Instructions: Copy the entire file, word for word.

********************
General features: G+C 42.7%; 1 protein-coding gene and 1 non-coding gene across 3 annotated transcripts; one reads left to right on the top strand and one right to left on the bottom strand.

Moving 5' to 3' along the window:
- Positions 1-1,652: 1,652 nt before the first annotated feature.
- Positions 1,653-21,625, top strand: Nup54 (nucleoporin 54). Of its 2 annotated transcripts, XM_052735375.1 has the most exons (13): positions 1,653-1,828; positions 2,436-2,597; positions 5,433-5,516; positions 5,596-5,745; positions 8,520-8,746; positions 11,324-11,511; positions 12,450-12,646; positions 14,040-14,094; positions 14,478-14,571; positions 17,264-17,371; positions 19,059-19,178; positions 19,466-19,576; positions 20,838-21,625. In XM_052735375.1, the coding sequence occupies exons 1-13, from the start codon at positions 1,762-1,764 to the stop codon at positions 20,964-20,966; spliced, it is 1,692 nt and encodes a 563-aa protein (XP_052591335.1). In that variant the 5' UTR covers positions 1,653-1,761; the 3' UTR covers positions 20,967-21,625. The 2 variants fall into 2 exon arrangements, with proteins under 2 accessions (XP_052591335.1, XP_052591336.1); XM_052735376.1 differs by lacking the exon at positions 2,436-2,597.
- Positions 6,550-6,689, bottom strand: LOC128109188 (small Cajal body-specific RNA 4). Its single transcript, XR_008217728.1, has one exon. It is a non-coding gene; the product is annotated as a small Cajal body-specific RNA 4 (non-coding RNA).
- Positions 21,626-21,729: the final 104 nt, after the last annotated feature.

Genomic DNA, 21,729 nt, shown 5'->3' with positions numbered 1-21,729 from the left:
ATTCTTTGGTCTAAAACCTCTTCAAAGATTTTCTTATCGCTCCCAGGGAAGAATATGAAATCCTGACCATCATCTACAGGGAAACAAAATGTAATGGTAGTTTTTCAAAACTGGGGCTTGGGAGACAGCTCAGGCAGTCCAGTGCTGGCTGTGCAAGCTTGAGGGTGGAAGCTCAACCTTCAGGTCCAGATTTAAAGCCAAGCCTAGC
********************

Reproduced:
General features: G+C 42.7%; 1 protein-coding gene and 1 non-coding gene across 3 annotated transcripts; one reads left to right on the top strand and one right to left on the bottom strand.

Moving 5' to 3' along the window:
- Positions 1-1,652: 1,652 nt before the first annotated feature.
- Positions 1,653-21,625, top strand: Nup54 (nucleoporin 54). Of its 2 annotated transcripts, XM_052735375.1 has the most exons (13): positions 1,653-1,828; positions 2,436-2,597; positions 5,433-5,516; positions 5,596-5,745; positions 8,520-8,746; positions 11,324-11,511; positions 12,450-12,646; positions 14,040-14,094; positions 14,478-14,571; positions 17,264-17,371; positions 19,059-19,178; positions 19,466-19,576; positions 20,838-21,625. In XM_052735375.1, the coding sequence occupies exons 1-13, from the start codon at positions 1,762-1,764 to the stop codon at positions 20,964-20,966; spliced, it is 1,692 nt and encodes a 563-aa protein (XP_052591335.1). In that variant the 5' UTR covers positions 1,653-1,761; the 3' UTR covers positions 20,967-21,625. The 2 variants fall into 2 exon arrangements, with proteins under 2 accessions (XP_052591335.1, XP_052591336.1); XM_052735376.1 differs by lacking the exon at positions 2,436-2,597.
- Positions 6,550-6,689, bottom strand: LOC128109188 (small Cajal body-specific RNA 4). Its single transcript, XR_008217728.1, has one exon. It is a non-coding gene; the product is annotated as a small Cajal body-specific RNA 4 (non-coding RNA).
- Positions 21,626-21,729: the final 104 nt, after the last annotated feature.

Genomic DNA, 21,729 nt, shown 5'->3' with positions numbered 1-21,729 from the left:
ATTCTTTGGTCTAAAACCTCTTCAAAGATTTTCTTATCGCTCCCAGGGAAGAATATGAAATCCTGACCATCATCTACAGGGAAACAAAATGTAATGGTAGTTTTTCAAAACTGGGGCTTGGGAGACAGCTCAGGCAGTCCAGTGCTGGCTGTGCAAGCTTGAGGGTGGAAGCTCAACCTTCAGGTCCAGATTTAAAGCCAAGCCTAGC